Your website is your company’s public face, and your first impression to many potential customers. The last thing you want is for one of those prospective customers, or a partner, to get re-directed to a fake website, click on embedded malicious files or content, or in a worst case scenario, opens up unauthorized access to company systems or information. The best way to protect against any combination of these nightmare-inducing scenarios is by using a website scanner.
Who is a website scanner for?
Website scanners are typically easily deployed with a few quick clicks and business with a website should be using one. The report a website scanner produces might require a technical set of eyes. We recommend having your website administrator on-hand to review it and talk you through the results.
What exactly is a website scanner?
A website scanner is a tool that can be deployed to scan your website domain(s) for a variety of potential security gaps including:
- Compromised hosting and IP information
- Spam and injected malware
- Outdated software such as an outdated content management system or vulnerable plugins and extensions
- Internal server errors
- Blacklist status on Google, PhishTank, etc.
- Certificate issues
A website scanner is not the same as a network vulnerability scanner. A website scanner is a good fit for most general-use marketing websites, whereas a vulnerability scanner is better suited to things like web applications.
When does a website scanner matter?
Cybercriminals are known to build bots designed to automatically search the internet for websites with weak or outdated security measures. That is why it is important for you to do the same by running a website scan at least monthly, or as soon as you detect suspicious activity.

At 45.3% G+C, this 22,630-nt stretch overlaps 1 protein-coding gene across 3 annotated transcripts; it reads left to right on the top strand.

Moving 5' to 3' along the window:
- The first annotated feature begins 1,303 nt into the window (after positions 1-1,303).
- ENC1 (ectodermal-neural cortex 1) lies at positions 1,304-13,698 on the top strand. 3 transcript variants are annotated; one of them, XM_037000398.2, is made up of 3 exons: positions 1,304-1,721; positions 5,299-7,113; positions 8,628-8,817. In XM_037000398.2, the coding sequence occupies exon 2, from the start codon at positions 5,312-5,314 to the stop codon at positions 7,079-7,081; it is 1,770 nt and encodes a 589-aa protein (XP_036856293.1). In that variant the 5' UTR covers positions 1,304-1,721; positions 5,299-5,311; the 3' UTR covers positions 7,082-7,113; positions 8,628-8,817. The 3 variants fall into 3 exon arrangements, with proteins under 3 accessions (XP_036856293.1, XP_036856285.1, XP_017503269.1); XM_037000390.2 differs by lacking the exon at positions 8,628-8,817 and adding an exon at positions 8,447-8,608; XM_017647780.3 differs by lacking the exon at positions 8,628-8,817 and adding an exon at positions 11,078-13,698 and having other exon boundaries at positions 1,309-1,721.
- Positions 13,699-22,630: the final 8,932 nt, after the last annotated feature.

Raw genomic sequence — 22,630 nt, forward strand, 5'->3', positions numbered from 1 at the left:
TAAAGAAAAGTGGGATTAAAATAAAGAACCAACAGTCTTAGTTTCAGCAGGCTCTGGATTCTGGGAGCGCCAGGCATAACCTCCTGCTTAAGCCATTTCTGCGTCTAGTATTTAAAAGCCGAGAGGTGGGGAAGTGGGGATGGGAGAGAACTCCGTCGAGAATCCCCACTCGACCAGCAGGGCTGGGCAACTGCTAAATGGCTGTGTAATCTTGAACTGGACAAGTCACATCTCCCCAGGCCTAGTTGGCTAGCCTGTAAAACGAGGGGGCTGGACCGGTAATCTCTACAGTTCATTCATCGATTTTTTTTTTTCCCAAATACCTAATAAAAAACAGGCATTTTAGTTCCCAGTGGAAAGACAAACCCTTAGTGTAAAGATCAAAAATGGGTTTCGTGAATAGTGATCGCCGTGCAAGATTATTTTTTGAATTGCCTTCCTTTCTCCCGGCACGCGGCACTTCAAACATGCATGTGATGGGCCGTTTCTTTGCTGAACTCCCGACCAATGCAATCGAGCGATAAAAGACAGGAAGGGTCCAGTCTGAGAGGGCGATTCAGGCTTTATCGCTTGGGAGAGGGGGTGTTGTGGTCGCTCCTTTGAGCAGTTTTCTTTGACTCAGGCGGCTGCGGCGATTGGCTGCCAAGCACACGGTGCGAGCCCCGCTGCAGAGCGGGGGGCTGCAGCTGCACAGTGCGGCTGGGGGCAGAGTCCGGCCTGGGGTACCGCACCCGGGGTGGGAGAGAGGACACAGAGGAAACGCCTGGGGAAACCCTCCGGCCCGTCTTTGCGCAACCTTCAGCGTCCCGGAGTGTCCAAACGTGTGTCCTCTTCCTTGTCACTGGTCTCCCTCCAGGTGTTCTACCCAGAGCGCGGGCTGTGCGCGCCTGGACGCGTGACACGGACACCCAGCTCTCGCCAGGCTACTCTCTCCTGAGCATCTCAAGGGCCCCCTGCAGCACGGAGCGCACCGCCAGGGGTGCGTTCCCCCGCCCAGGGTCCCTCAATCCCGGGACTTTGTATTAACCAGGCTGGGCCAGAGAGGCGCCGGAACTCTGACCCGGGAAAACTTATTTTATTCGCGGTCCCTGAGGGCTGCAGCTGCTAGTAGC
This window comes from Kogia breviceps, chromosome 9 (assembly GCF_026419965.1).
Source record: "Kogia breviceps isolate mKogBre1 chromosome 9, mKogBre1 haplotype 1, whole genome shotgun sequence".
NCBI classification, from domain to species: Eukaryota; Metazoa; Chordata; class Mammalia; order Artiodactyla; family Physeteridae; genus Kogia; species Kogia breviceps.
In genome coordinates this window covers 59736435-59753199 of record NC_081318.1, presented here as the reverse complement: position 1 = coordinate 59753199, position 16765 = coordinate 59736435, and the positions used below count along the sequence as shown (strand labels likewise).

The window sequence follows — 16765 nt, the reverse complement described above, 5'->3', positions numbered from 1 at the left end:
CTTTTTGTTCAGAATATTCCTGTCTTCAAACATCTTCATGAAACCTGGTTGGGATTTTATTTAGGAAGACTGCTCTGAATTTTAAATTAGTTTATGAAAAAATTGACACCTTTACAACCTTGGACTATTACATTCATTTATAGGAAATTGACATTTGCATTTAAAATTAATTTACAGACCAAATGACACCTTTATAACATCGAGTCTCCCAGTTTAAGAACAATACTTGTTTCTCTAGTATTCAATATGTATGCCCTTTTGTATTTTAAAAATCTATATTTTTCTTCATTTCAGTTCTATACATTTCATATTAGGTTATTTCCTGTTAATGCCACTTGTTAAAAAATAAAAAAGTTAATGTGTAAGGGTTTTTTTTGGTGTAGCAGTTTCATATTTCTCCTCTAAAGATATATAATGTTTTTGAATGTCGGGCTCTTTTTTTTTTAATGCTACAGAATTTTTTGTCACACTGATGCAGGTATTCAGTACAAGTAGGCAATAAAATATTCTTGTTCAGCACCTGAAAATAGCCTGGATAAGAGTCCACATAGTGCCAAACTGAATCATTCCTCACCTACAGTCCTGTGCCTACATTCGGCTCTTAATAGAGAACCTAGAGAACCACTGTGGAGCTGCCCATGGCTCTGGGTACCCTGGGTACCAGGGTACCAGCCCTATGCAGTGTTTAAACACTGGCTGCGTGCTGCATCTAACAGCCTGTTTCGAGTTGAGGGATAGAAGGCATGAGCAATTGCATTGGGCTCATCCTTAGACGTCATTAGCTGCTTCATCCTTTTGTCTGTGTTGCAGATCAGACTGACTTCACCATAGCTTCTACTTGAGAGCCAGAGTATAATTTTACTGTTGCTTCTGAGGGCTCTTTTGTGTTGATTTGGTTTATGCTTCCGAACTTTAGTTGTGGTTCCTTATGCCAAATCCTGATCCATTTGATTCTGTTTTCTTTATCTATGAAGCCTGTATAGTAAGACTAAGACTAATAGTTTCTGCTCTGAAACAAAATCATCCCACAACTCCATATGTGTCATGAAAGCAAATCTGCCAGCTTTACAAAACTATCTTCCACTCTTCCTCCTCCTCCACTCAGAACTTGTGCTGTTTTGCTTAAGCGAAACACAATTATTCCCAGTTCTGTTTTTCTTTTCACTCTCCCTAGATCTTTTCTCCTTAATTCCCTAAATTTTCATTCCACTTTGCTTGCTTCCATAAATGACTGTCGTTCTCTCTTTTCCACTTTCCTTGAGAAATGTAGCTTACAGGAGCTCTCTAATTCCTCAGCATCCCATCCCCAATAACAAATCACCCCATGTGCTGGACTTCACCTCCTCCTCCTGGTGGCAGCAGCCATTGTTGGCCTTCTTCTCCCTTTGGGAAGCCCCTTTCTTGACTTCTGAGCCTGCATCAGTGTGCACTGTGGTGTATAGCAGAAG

How does a website scan work?
A website scanner is a remote scanner that will mimic a website visitor, or search engine bot, to verify if any pages have malicious code. Typically, a website scanner runs your website’s pages/links against a large malware database and compares results between different user agents to see if there is anything hidden. Then the resources are checked against multiple blacklists to see if anything has been flagged by Google, McAfee, or Norton.
Why is a website scanner important?
A website scanner is an important component to a strong cybersecurity posture. Your website is your public presence on the world wide web. Any performance issues, defacement, or configuration issues can lead to a variety of problems including public distrust, brand degradation, and potential loss of revenue.
In the same way you want to know if you have broccoli stuck in your teeth before joining a big, important meeting, you want to know if you’ve got issues with your website before sharing it with the public. A website scanner will be that true friend to point out the malicious broccoli in your website before the rest of the partners and customers see it, and possibly become compromised.